Rep. Paul Ryan is seeking to become a key player in the House effort to reform the immigration system. In Racine, WI, he laid out his plan that would include a "legalization" process for the 11 million illegal aliens currently in the US.
"Tentatively, October, we're going to vote on these bills," Ryan said. "We're going to vote on a border security bill, we're going to vote on an interior enforcement bill, like the workplace verification and the visa tracking. We're going to vote on a legal immigration bill for visas, for agricultural workers, for skilled workers."
Ryan also said, "We're going to vote on a bill to legalize people who are undocumented."
Under such a plan, those who are here illegally would have to wait a minimum of 15 years to gain citizenship, two years longer than the Senate version of immigration reform. But they would be eligible to receive a "probationary visa" Ryan said.
"We want to give people an ability to come out of the shadows and get themselves right with the law," he said.
Ryan was asked by an audience member for his reaction to the controversial comments made by Republican congressman Steve King of Iowa. During an interview with the conservative online site Newsmax, King derided the idea of creating a pathway to citizenship for undocumented children, also known as "dreamers."
King said, "For every one who's a valedictorian, there's another 100 out there that, they weigh 130 pounds and they've got calves the size of cantaloupes because they're hauling 75 pounds of marijuana across the desert."
Ryan said, "Representative King's remarks, I disagree with, I disavow, and they're wrong."
Ryan answered around a dozen questions from the predominantly Hispanic audience. A woman provided simultaneous translation in Spanish for a small segment of the crowd.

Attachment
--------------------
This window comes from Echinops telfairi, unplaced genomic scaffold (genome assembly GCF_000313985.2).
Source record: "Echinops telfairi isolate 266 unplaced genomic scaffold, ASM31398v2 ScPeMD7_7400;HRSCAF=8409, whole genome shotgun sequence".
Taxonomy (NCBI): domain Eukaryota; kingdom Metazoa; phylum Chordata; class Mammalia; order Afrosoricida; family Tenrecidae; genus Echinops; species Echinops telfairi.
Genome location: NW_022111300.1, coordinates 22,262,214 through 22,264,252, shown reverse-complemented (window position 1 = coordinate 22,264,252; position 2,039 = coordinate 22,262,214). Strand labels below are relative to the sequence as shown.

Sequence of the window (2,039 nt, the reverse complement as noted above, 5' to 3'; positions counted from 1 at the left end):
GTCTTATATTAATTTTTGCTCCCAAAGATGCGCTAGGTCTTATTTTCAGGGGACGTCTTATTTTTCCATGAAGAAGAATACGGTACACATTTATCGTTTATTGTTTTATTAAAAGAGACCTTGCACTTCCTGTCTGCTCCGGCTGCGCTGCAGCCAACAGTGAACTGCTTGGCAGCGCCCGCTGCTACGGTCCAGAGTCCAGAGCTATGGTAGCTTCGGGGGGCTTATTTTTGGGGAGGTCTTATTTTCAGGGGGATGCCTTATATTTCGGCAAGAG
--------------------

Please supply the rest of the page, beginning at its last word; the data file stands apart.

"It is encouraging that he is really taking leadership on this issue to try to move a bill this year," said Christine Neumann-Ortiz, executive director of the pro-immigration group Voces de la Frontera. "I feel it's important for someone in his position to continue to articulate the economic benefits of immigration reform for everyone and the moral imperative to do this."
Will Ryan succeed where Rubio failed? Rubio saw the issue as a springboard to the presidency - but ended up repudiating what he negotiated with Democrats. Ryan, too, appears to want to make political hay out of the issue and Republicans are really going to put pressure on Obama and the Democrats via their piecemeal approach to reform. There will not be a path to "citizenship" but rather a path to "legalization" - something President Obama claims he will never sign.
If Obama and the Democrats want some kind of immigration reform, they're going to have to drop the citizenship path and embrace something much less. Ryan won't manage the bills on the floor, but could emerge as a responsible leader in the House whose support was key if Republicans are successful.